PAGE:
For those of you who have had the unfortunate experience of listening to the deafening duo of John Sterling and Suzyn Waldman attempt to provide commentary on a baseball game, the date May 7, 2007 should hold some level of significance. Just a few days after T.I. performed for Slope Day, Waldman nearly burst into tears as she bellowed out the unforgettable words: “Roger Clemens is in George’s box and Roger Clemens is coming back. Oh my goodness gracious, of all the dramatic things I’ve ever seen … Roger Clemens standing right in George Steinbrenner’s box announcing he is back.”
As we move forward to the present day, it’s become increasingly more likely that the Rocket has found himself a new — albeit more confined — box to play around in than the one he graced during the seventh inning stretch that afternoon at Yankee Stadium three and a half years ago. However, the blame for Clemens’ impending jail time can be placed on no one but the seven-time Cy Young Award winner himself, and the outrageous hubris he showed when he stood before Congress in Feb. 2008.
In spite of being named by his former trainer Brian McNamee in the MLB-commissioned Mitchell Report a few months earlier, Clemens would have faced no legal trouble if he had just admitted to his wrongdoing and asked for forgiveness. Former teammates Alex Rodriguez, Jason Giambi, Andy Pettitte and Chuck Knoblauch all took this route and have not only avoided legal issues, but actually managed to receive forgiveness from the media and the fans. Three of these four men still play today, with A-Rod holding the title of being the game’s highest-paid player.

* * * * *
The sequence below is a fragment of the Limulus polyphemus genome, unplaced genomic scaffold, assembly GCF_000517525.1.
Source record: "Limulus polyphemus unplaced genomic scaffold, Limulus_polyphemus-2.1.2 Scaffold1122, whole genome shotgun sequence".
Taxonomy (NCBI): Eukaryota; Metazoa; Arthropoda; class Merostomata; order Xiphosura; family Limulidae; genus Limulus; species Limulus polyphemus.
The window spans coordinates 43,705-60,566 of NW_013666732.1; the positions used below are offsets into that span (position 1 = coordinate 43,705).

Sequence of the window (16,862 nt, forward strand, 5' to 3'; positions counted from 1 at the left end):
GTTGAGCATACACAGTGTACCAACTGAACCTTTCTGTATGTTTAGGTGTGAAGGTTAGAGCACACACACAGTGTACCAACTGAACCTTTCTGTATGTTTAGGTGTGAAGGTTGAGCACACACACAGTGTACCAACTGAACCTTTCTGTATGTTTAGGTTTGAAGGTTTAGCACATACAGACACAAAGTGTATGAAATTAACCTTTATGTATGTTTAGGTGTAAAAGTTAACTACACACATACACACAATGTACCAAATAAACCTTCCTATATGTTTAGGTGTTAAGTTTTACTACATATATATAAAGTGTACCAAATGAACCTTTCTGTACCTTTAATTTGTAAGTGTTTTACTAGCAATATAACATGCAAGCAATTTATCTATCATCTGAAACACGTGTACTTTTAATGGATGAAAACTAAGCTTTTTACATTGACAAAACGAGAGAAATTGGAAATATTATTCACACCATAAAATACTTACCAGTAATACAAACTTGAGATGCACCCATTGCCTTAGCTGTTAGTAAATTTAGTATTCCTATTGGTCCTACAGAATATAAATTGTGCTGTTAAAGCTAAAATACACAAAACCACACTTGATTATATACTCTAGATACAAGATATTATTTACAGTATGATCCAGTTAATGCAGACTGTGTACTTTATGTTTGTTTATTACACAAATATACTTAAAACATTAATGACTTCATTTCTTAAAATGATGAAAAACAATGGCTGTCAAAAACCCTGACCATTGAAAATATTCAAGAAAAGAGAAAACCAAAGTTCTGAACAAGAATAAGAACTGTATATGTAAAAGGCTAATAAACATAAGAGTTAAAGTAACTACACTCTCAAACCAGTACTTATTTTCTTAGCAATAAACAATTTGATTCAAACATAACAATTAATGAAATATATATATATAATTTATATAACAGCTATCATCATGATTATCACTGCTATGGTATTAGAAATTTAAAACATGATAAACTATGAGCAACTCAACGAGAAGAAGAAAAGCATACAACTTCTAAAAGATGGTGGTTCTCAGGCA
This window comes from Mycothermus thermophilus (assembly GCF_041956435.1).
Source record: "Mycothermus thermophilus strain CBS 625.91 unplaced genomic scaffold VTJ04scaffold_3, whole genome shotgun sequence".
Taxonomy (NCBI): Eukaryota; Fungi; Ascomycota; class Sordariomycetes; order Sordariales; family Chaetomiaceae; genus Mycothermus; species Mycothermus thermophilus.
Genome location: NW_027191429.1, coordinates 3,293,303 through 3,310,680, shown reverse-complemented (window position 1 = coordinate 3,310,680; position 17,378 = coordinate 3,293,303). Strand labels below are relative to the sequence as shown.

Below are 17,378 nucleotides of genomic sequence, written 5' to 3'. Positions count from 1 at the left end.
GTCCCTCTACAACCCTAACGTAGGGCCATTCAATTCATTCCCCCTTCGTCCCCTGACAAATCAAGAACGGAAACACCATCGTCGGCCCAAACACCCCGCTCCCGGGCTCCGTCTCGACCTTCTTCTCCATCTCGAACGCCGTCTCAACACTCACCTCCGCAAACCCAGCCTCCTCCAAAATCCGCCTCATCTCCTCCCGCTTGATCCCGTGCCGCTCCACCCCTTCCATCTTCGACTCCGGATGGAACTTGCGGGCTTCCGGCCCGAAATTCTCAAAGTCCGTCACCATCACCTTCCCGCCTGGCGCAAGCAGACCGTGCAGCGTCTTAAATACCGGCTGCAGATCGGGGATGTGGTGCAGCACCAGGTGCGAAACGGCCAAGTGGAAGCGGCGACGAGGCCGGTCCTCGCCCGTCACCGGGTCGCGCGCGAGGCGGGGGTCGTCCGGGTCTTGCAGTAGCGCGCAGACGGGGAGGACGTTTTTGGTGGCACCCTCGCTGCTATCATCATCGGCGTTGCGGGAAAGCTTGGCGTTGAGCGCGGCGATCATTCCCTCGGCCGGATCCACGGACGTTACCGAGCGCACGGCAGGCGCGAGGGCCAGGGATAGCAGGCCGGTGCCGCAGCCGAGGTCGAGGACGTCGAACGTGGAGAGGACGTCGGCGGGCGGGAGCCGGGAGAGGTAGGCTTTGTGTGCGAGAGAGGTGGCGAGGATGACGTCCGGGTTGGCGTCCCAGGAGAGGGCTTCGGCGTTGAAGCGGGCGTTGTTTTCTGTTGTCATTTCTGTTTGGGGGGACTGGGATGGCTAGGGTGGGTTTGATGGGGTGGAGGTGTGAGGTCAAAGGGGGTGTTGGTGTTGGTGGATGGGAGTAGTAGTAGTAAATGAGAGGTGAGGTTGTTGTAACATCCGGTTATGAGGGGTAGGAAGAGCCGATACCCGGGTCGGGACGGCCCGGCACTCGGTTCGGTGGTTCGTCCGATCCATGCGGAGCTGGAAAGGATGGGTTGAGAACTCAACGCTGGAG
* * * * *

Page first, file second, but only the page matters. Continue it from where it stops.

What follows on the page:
Examining how far Clemens has fallen since he sat before Congress and claimed that Pettitte and everyone else misremembered (still not a word) his steroid use is truly a fascinating experience. Even from my limited experience in studying the law (read: taking ILRLR 2010), I can’t believe that any lawyer would recommend the course of action that Clemens has taken since the Mitchell Report was released to the public.
The report states “No truthful statements can be used against McNamee … if, however, he should be untruthful in any statements made … he may be charged with criminal violations, including making false statements, which is a felony.” Basically there was no reason at all for McNamee to lie, as he could only do damage to himself by telling anything less than the whole truth. When both McNamee and Clemens stood before Congress and told their stories –– only one of which could be true –– it was obvious to everyone watching and the House committee members that the Rocket had perjured himself.
But the question remains if it was so obvious to everyone else, why couldn’t Clemens see this coming? My favorite theory comes from former Phillies outfielder Doug Glanville, who explains in his must-read book The Game From Where I Stand that Clemens is a victim of “the man on top of the mountain theory.” Glanville explains that no price was too steep for the Rocket in his goal to be the best pitcher that ever lived — no matter how many meaningful relationships he had to throw away in order to attain this feat. However, by the time Clemens finally made it to the top of the mountain he had pushed everyone away, and nobody was there to provide reason in his distorted world.
Last month Clemens pleaded not guilty to three counts of making false statements, two counts of perjury and one count of obstruction of Congress. The Rocket claims that he’s looking forward to having the opportunity to defend himself, as he feels he has been wrongfully accused once again. Prognosticators have estimated that the man who won over 350 games in 23 years — arguably the greatest pitcher in the modern era — will spend 15-21 months behind bars for continuing to avoid telling the truth. The Rocket’s new box won’t have champagne, hors d’oeuvres or Waldman and 50,000 fans cheering for his triumphant return. Instead his new home will feel like he’s on top of a mountain with only his own voice continuously echoing a false notion of truth that has become his reality.